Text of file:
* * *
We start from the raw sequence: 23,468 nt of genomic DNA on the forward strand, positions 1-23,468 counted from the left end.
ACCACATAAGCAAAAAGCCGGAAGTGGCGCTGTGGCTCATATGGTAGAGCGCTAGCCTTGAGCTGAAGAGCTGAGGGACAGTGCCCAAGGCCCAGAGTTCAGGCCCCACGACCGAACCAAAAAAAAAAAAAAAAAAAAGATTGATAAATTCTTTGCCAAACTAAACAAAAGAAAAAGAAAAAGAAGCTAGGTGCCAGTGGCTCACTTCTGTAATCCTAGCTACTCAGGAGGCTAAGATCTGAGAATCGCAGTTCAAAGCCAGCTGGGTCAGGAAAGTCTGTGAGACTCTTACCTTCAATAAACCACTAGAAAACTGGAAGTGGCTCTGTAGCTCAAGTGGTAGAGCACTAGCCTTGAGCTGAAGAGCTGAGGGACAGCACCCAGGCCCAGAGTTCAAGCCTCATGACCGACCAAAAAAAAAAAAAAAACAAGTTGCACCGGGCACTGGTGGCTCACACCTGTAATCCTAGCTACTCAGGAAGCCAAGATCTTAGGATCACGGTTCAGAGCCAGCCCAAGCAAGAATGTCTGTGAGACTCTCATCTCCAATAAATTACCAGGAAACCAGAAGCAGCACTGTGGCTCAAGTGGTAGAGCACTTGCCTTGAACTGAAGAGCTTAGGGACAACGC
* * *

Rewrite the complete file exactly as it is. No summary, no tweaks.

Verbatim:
We start from the raw sequence: 23,468 nt of genomic DNA on the forward strand, positions 1-23,468 counted from the left end.
ACCACATAAGCAAAAAGCCGGAAGTGGCGCTGTGGCTCATATGGTAGAGCGCTAGCCTTGAGCTGAAGAGCTGAGGGACAGTGCCCAAGGCCCAGAGTTCAGGCCCCACGACCGAACCAAAAAAAAAAAAAAAAAAAAGATTGATAAATTCTTTGCCAAACTAAACAAAAGAAAAAGAAAAAGAAGCTAGGTGCCAGTGGCTCACTTCTGTAATCCTAGCTACTCAGGAGGCTAAGATCTGAGAATCGCAGTTCAAAGCCAGCTGGGTCAGGAAAGTCTGTGAGACTCTTACCTTCAATAAACCACTAGAAAACTGGAAGTGGCTCTGTAGCTCAAGTGGTAGAGCACTAGCCTTGAGCTGAAGAGCTGAGGGACAGCACCCAGGCCCAGAGTTCAAGCCTCATGACCGACCAAAAAAAAAAAAAAAACAAGTTGCACCGGGCACTGGTGGCTCACACCTGTAATCCTAGCTACTCAGGAAGCCAAGATCTTAGGATCACGGTTCAGAGCCAGCCCAAGCAAGAATGTCTGTGAGACTCTCATCTCCAATAAATTACCAGGAAACCAGAAGCAGCACTGTGGCTCAAGTGGTAGAGCACTTGCCTTGAACTGAAGAGCTTAGGGACAACGC